Who touches production?

Last week’s post on the BPM/BR webinars originally contained a lot more of my brain pouring out onto the keyboard because of things said during both of the webinars about business, IT and production systems, so I gathered up all the ideas and let them stew for a few days.

As long as I’ve been working with workflow and BPM products, the vendors have been claiming that the business users/analysts can design the process flows and modify them in response to changing business conditions, and in fact have implied (or actually stated) that the business side would make changes to the business process in production. And, as long as I’ve been working with these systems and their users, that has never happened.

I haven’t worked much with business rules systems, but I see a lot of the same type of claims about business users/analysts being responsible for modifying the production systems and that gave me a bit of hesitation because I know how that really translates over in BPM land. Both of the BPM-BR webinars reaffirmed my suspicions: no one really lets the business side touch a production business rules system, even if it has a pretty user interface. Give the business a sandbox for changing testing rules, but they’re not going to be the ones responsible for regression testing these against what’s already in production, and then getting them into production.

In the second webinar, John Rymer (the Forrester analyst) stated in one of his slides that business analysts will make changes, thereby providing the business agility promised by these systems, but when he returned to the point later, he requalified this as “business analysts or garden-variety programmers”; what he really appeared to mean is that you don’t have to use a highly-trained business rules specialist to do this — quite a bit different than what was stated on the slide, or implied by most of the BR vendors.

Furthermore, during the Q&A at the end of the webinar, Rymer admitted that the “single source of truth” that he referred to earlier in the presentation would be governed by IT, although the content would be developed collaboratively with the business.

I don’t disagree with this: I think that if IT is responsible for care and feeding of a system, they should be responsible for making what are essentially programming changes (albeit through that pretty UI) to a production system. As I mentioned previously, in most cases the business side doesn’t have the systems skills to take responsibility for this — not that they’re stupid, but they’ve developed their skills in other areas that IT is clueless about, such as how the business actually works. The big problems are:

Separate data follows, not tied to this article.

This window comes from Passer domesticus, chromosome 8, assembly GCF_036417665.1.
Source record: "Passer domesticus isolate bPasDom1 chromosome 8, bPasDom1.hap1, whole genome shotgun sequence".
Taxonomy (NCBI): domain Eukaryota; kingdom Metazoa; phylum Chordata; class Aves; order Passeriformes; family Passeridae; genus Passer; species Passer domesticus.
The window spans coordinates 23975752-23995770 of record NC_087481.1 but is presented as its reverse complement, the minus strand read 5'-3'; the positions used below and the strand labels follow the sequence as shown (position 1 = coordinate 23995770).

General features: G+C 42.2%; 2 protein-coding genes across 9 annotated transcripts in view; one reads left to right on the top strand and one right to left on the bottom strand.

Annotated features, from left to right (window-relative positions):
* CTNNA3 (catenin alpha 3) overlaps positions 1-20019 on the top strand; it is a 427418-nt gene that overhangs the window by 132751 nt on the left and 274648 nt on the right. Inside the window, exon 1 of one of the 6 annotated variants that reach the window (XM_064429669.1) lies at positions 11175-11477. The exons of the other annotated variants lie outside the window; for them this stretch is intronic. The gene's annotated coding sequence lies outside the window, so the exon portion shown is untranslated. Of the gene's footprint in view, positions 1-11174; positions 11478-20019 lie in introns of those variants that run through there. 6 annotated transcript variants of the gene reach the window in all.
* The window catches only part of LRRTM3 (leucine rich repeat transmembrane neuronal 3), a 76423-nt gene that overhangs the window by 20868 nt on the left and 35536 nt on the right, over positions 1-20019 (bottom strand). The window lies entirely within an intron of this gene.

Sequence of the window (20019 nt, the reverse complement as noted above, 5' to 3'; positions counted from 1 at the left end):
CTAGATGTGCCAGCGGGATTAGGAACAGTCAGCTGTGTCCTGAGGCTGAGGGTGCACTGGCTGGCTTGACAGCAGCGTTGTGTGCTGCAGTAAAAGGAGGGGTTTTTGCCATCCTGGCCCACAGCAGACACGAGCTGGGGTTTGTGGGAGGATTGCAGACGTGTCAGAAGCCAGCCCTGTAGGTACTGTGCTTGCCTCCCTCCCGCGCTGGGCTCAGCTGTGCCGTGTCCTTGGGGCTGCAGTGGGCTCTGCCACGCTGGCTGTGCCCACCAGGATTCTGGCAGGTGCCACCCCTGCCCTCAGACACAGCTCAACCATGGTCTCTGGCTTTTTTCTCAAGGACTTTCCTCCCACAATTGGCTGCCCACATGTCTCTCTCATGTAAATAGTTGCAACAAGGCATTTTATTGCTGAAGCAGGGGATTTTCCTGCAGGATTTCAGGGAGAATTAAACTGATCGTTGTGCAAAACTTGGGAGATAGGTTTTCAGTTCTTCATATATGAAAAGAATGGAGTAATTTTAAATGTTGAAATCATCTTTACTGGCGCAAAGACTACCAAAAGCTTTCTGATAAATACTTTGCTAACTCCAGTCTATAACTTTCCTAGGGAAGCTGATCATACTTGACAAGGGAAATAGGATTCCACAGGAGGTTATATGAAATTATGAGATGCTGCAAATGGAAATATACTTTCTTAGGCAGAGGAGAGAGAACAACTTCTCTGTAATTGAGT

• How do you distinguish between a change that can be made by the business versus one that must be handed over to IT? The answer to this lies in assessing the potential damage that can be caused by making the change in the absence of regression testing against the existing environment.
  • How do you ensure that when IT must make a change, they make the right change? The answer to this lies in communications and signoff procedures between the business and IT, particularly in making sure that they are using the same language and that the change requests are in writing.

And now we’re putting together two types of systems — BPM and BR — that both state (seemingly erroneously) that business users/analysts can make changes during production. Yeah, right.

After more than 15 years of working with BPM vendors who were passing around the same Kool-Aid, the BR vendors should take a lesson from what you lose by overstating ease of use, and provide some realistic guidelines for exactly what who’s going to do what in a real BR production environment.

EA in the past

This was pretty funny… I received this email yesterday: